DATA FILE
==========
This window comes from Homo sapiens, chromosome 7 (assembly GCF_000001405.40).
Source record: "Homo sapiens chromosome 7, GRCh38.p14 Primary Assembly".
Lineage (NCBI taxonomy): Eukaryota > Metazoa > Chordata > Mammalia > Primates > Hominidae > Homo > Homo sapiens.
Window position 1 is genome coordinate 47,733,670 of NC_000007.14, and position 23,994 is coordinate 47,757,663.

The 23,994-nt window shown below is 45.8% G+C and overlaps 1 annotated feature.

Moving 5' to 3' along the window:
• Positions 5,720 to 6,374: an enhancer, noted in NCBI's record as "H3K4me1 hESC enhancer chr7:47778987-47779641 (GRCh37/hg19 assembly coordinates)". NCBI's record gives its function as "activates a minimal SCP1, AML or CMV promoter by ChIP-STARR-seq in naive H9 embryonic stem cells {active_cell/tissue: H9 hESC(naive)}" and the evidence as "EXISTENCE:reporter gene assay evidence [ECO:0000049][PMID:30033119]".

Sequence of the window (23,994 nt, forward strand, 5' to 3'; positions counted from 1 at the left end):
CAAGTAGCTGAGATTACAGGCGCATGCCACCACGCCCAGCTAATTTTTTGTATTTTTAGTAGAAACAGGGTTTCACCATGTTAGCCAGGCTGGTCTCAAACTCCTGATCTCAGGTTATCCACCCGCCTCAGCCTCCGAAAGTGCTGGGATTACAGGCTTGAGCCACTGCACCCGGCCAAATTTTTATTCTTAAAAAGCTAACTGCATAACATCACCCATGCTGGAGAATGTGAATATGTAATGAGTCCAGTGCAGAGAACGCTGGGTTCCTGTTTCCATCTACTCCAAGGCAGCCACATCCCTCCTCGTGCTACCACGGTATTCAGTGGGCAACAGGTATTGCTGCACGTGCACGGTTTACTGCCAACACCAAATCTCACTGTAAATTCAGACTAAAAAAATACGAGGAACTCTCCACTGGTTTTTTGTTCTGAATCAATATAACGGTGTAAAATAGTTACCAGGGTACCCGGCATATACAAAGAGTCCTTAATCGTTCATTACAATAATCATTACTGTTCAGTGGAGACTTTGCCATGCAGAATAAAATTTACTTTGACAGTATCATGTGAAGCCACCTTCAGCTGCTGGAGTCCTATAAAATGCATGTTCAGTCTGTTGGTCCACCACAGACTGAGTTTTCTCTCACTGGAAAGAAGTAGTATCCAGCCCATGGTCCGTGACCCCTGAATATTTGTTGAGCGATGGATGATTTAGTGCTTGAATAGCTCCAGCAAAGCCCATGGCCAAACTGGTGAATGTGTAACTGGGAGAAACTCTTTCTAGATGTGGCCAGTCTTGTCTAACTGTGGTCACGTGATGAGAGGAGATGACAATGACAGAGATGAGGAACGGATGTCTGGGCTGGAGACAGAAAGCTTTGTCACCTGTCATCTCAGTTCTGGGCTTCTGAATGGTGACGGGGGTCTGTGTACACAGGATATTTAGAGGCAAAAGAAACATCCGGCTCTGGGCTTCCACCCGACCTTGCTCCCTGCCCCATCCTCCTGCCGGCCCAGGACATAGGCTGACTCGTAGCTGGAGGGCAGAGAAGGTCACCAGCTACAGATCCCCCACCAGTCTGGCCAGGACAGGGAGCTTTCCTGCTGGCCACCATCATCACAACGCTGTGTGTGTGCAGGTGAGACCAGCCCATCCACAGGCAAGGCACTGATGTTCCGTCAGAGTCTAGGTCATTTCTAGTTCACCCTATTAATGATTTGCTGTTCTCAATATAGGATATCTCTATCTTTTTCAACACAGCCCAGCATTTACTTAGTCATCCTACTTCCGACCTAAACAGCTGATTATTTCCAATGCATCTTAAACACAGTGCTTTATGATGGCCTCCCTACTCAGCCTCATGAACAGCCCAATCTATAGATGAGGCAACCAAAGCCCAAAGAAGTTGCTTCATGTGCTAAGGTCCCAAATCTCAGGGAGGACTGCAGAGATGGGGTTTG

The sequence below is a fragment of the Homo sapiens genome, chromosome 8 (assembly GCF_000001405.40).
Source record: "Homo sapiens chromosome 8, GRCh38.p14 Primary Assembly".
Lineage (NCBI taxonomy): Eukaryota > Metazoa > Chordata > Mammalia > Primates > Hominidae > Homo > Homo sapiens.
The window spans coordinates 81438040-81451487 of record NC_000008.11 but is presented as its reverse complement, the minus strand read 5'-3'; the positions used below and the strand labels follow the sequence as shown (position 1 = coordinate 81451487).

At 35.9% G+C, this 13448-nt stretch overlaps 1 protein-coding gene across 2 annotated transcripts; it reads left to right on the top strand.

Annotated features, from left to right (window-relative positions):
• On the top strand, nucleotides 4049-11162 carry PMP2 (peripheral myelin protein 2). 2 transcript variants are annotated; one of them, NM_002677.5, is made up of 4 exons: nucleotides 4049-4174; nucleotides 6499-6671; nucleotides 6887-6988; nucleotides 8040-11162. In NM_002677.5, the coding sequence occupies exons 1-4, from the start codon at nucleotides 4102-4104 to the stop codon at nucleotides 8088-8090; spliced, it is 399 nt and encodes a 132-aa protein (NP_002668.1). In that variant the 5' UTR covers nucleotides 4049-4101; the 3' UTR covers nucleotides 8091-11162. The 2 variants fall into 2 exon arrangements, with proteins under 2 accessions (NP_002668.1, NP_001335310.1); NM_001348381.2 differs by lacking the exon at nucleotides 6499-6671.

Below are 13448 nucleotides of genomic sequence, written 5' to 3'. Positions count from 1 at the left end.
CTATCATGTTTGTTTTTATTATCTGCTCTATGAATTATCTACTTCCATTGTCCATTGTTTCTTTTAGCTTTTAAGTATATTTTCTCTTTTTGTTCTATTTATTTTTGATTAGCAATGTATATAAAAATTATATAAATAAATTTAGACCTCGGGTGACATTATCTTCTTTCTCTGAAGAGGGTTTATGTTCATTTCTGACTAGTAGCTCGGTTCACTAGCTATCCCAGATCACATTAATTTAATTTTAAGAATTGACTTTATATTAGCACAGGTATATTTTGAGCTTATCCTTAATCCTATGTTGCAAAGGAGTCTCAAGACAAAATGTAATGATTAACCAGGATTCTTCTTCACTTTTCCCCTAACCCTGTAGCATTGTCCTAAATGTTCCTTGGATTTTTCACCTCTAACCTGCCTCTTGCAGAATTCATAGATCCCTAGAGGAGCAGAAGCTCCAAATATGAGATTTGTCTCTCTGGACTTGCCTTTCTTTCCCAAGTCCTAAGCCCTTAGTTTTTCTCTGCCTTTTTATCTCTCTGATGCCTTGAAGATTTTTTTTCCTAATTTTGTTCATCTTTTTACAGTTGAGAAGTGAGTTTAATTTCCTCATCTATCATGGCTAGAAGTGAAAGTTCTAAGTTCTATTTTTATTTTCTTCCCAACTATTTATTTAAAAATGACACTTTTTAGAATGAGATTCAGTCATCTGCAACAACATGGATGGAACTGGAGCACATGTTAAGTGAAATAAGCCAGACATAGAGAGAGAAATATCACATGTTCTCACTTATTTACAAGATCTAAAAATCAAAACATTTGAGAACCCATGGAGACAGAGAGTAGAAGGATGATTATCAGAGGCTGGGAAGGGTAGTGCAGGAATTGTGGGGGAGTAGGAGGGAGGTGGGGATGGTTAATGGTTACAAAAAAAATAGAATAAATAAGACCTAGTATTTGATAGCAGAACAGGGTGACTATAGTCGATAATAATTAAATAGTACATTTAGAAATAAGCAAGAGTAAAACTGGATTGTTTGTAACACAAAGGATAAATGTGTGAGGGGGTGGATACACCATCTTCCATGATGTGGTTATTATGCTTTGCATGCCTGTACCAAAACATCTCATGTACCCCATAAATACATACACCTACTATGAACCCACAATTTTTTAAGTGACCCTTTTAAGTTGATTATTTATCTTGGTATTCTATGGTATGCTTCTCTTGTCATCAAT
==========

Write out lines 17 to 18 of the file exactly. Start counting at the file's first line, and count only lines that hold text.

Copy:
Below are 13448 nucleotides of genomic sequence, written 5' to 3'. Positions count from 1 at the left end.
CTATCATGTTTGTTTTTATTATCTGCTCTATGAATTATCTACTTCCATTGTCCATTGTTTCTTTTAGCTTTTAAGTATATTTTCTCTTTTTGTTCTATTTATTTTTGATTAGCAATGTATATAAAAATTATATAAATAAATTTAGACCTCGGGTGACATTATCTTCTTTCTCTGAAGAGGGTTTATGTTCATTTCTGACTAGTAGCTCGGTTCACTAGCTATCCCAGATCACATTAATTTAATTTTAAGAATTGACTTTATATTAGCACAGGTATATTTTGAGCTTATCCTTAATCCTATGTTGCAAAGGAGTCTCAAGACAAAATGTAATGATTAACCAGGATTCTTCTTCACTTTTCCCCTAACCCTGTAGCATTGTCCTAAATGTTCCTTGGATTTTTCACCTCTAACCTGCCTCTTGCAGAATTCATAGATCCCTAGAGGAGCAGAAGCTCCAAATATGAGATTTGTCTCTCTGGACTTGCCTTTCTTTCCCAAGTCCTAAGCCCTTAGTTTTTCTCTGCCTTTTTATCTCTCTGATGCCTTGAAGATTTTTTTTCCTAATTTTGTTCATCTTTTTACAGTTGAGAAGTGAGTTTAATTTCCTCATCTATCATGGCTAGAAGTGAAAGTTCTAAGTTCTATTTTTATTTTCTTCCCAACTATTTATTTAAAAATGACACTTTTTAGAATGAGATTCAGTCATCTGCAACAACATGGATGGAACTGGAGCACATGTTAAGTGAAATAAGCCAGACATAGAGAGAGAAATATCACATGTTCTCACTTATTTACAAGATCTAAAAATCAAAACATTTGAGAACCCATGGAGACAGAGAGTAGAAGGATGATTATCAGAGGCTGGGAAGGGTAGTGCAGGAATTGTGGGGGAGTAGGAGGGAGGTGGGGATGGTTAATGGTTACAAAAAAAATAGAATAAATAAGACCTAGTATTTGATAGCAGAACAGGGTGACTATAGTCGATAATAATTAAATAGTACATTTAGAAATAAGCAAGAGTAAAACTGGATTGTTTGTAACACAAAGGATAAATGTGTGAGGGGGTGGATACACCATCTTCCATGATGTGGTTATTATGCTTTGCATGCCTGTACCAAAACATCTCATGTACCCCATAAATACATACACCTACTATGAACCCACAATTTTTTAAGTGACCCTTTTAAGTTGATTATTTATCTTGGTATTCTATGGTATGCTTCTCTTGTCATCAAT